Word of the Day : December 15, 2016
jubilee \JOO-buh-lee\ noun
1 : (often capitalized Jubilee) a year of emancipation and restoration provided by ancient Hebrew law to be kept every 50 years by the emancipation of Hebrew slaves, restoration of alienated lands to their former owners, and omission of all cultivation of the land
2 : a special anniversary; especially : a 50th anniversary
3 : a period of time proclaimed by the Roman Catholic pope ordinarily every 25 years as a time of special solemnity
4 : a state of joy or rejoicing : jubilation
5 : a religious song of black Americans usually referring to a time of future happiness
My grandparents will be celebrating their golden jubilee this year—as Grandpa puts it, "50 years of wedded bliss and occasional blisters."
"Thousands gathered around Buckingham Palace Monday night to celebrate Queen Elizabeth's diamond jubilee with a gala concert that featured international superstars Sir Paul McCartney, Sir Elton John and Stevie Wonder, offering music from every decade of the queen's 60-year reign." — Mackenzie Carpenter, The Pittsburgh Post-Gazette, 5 Jun. 2012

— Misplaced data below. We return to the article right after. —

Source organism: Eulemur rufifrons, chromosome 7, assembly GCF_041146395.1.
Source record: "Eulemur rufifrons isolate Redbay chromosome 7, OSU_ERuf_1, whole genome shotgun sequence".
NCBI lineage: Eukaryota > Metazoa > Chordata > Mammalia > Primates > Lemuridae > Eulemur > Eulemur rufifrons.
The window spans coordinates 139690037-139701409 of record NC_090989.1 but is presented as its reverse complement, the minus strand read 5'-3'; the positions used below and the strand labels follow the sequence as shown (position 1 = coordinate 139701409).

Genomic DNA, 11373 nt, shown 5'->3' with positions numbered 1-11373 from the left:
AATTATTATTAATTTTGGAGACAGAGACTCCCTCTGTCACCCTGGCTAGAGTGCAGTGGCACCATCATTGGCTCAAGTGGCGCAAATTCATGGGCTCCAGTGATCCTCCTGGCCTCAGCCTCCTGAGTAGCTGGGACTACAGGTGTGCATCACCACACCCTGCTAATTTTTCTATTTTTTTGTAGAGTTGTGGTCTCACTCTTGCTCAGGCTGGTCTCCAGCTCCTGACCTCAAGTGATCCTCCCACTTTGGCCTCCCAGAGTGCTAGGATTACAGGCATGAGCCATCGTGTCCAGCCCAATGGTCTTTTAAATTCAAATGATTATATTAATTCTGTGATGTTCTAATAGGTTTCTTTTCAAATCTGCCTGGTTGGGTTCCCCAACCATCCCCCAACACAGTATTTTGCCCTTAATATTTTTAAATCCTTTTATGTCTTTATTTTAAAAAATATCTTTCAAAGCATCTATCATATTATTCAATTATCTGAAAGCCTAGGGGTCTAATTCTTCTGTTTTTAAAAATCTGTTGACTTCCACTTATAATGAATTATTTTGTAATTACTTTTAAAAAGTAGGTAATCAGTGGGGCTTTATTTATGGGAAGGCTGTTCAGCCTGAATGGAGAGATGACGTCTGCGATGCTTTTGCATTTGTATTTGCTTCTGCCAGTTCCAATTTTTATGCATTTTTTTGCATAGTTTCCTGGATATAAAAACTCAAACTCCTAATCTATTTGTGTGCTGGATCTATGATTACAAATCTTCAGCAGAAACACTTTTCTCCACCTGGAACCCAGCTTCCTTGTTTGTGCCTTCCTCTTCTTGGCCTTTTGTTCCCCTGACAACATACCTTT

Did You Know?
According to Leviticus, every 50th year was to be a time when Hebrew slaves were set free, lands were given back to their former owners, and the fields were not harvested. This year of liberty was announced when a ram's horn was blown. In Hebrew, that ceremonial horn was called a yōbhēl, and the celebratory year took its name from that of the horn. As the Bible was translated into other languages, the concept of the yōbhēl spread around the world, as did its name (albeit with spelling modifications). In Latin, yōbhēl was transcribed as jubilaeus (influenced by Latin jubilare, meaning "to let out joyful shouts"). French-speakers adopted the word as jubilé, and English-speakers created jubilee from the French and Latin forms.
Aired December 15, 2016
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